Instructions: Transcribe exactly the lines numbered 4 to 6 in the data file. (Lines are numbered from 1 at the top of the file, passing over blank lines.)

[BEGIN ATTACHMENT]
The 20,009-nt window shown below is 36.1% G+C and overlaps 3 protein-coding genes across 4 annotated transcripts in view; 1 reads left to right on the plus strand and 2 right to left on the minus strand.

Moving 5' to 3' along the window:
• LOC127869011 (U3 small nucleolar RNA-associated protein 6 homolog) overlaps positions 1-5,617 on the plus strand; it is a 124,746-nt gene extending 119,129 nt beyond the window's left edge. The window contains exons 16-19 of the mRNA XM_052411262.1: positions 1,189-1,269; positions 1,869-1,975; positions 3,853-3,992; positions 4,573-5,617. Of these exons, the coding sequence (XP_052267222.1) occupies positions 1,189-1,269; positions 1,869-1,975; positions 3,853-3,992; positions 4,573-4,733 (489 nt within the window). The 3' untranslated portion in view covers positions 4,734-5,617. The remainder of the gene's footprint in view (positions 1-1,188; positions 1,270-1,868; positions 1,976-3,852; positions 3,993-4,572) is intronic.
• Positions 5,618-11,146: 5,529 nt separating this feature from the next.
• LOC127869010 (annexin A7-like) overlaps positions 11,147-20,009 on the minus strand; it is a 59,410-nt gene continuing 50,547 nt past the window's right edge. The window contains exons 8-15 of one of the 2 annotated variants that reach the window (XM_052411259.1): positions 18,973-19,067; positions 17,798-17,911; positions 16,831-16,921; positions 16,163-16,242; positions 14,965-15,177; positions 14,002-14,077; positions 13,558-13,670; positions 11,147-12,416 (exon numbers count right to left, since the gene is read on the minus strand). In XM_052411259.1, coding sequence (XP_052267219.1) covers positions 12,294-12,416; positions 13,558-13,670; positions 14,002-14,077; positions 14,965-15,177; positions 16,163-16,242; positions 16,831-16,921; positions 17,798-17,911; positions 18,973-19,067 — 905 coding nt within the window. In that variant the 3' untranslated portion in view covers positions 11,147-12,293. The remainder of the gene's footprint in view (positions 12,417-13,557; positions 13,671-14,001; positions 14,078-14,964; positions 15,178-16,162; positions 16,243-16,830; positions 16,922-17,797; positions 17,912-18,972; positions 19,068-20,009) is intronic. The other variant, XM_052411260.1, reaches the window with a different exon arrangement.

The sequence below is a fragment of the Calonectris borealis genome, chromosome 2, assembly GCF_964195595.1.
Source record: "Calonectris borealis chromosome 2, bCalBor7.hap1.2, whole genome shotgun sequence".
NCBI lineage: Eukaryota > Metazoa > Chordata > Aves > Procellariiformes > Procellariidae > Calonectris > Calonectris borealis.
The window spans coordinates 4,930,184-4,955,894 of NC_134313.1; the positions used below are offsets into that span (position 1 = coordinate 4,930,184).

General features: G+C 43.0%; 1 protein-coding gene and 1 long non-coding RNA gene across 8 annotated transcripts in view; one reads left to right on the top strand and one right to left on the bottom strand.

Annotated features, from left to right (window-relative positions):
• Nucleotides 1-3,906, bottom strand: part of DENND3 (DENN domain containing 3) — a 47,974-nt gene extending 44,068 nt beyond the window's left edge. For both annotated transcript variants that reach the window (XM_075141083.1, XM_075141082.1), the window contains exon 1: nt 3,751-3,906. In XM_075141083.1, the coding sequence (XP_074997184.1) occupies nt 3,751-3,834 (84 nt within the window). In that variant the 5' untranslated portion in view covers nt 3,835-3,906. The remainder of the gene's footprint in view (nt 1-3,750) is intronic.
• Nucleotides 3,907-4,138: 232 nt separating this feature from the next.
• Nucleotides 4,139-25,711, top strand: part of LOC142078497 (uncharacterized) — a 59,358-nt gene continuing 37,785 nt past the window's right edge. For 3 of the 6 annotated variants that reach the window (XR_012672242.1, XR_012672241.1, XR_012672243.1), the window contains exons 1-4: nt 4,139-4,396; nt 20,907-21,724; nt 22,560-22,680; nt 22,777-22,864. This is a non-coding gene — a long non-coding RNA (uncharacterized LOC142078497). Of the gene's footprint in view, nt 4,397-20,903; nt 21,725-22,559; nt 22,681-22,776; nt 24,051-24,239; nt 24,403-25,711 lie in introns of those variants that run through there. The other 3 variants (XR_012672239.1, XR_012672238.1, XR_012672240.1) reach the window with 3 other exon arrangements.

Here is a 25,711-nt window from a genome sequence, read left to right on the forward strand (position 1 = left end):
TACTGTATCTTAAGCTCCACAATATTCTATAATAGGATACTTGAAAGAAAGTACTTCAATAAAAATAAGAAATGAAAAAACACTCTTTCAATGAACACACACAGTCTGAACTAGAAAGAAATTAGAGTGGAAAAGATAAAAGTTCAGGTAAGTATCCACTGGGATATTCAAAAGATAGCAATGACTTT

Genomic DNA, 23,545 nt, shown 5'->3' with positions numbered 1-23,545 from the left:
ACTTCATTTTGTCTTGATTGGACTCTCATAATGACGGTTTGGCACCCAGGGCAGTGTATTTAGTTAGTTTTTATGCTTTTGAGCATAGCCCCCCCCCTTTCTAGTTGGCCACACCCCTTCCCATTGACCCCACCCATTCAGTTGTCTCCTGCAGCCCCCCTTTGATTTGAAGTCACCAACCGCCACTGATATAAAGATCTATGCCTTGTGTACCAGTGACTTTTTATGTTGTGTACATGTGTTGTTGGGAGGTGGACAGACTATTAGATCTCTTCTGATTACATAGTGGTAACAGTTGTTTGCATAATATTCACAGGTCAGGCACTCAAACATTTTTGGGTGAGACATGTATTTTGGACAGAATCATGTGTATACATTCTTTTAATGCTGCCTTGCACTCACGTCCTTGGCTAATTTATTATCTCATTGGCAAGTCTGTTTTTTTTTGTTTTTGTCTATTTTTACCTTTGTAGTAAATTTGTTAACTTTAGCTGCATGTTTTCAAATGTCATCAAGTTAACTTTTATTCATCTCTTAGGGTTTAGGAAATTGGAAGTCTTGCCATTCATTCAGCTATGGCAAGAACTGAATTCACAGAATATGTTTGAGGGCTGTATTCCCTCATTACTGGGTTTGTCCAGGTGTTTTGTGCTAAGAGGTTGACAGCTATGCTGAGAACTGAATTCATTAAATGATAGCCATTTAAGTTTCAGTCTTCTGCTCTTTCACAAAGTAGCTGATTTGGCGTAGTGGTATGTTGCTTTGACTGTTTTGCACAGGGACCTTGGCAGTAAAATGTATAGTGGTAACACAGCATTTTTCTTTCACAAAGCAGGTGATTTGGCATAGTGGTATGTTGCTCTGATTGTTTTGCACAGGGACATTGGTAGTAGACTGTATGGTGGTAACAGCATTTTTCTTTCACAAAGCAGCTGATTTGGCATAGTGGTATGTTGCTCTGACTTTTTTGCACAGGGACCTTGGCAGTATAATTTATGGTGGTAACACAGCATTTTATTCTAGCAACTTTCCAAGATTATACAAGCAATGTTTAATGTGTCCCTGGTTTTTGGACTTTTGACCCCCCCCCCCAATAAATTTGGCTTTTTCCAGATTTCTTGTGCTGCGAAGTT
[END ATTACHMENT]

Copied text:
• Positions 5,618-11,146: 5,529 nt separating this feature from the next.
• LOC127869010 (annexin A7-like) overlaps positions 11,147-20,009 on the minus strand; it is a 59,410-nt gene continuing 50,547 nt past the window's right edge. The window contains exons 8-15 of one of the 2 annotated variants that reach the window (XM_052411259.1): positions 18,973-19,067; positions 17,798-17,911; positions 16,831-16,921; positions 16,163-16,242; positions 14,965-15,177; positions 14,002-14,077; positions 13,558-13,670; positions 11,147-12,416 (exon numbers count right to left, since the gene is read on the minus strand). In XM_052411259.1, coding sequence (XP_052267219.1) covers positions 12,294-12,416; positions 13,558-13,670; positions 14,002-14,077; positions 14,965-15,177; positions 16,163-16,242; positions 16,831-16,921; positions 17,798-17,911; positions 18,973-19,067 — 905 coding nt within the window. In that variant the 3' untranslated portion in view covers positions 11,147-12,293. The remainder of the gene's footprint in view (positions 12,417-13,557; positions 13,671-14,001; positions 14,078-14,964; positions 15,178-16,162; positions 16,243-16,830; positions 16,922-17,797; positions 17,912-18,972; positions 19,068-20,009) is intronic. The other variant, XM_052411260.1, reaches the window with a different exon arrangement.

The sequence below is a fragment of the Calonectris borealis genome, chromosome 2, assembly GCF_964195595.1.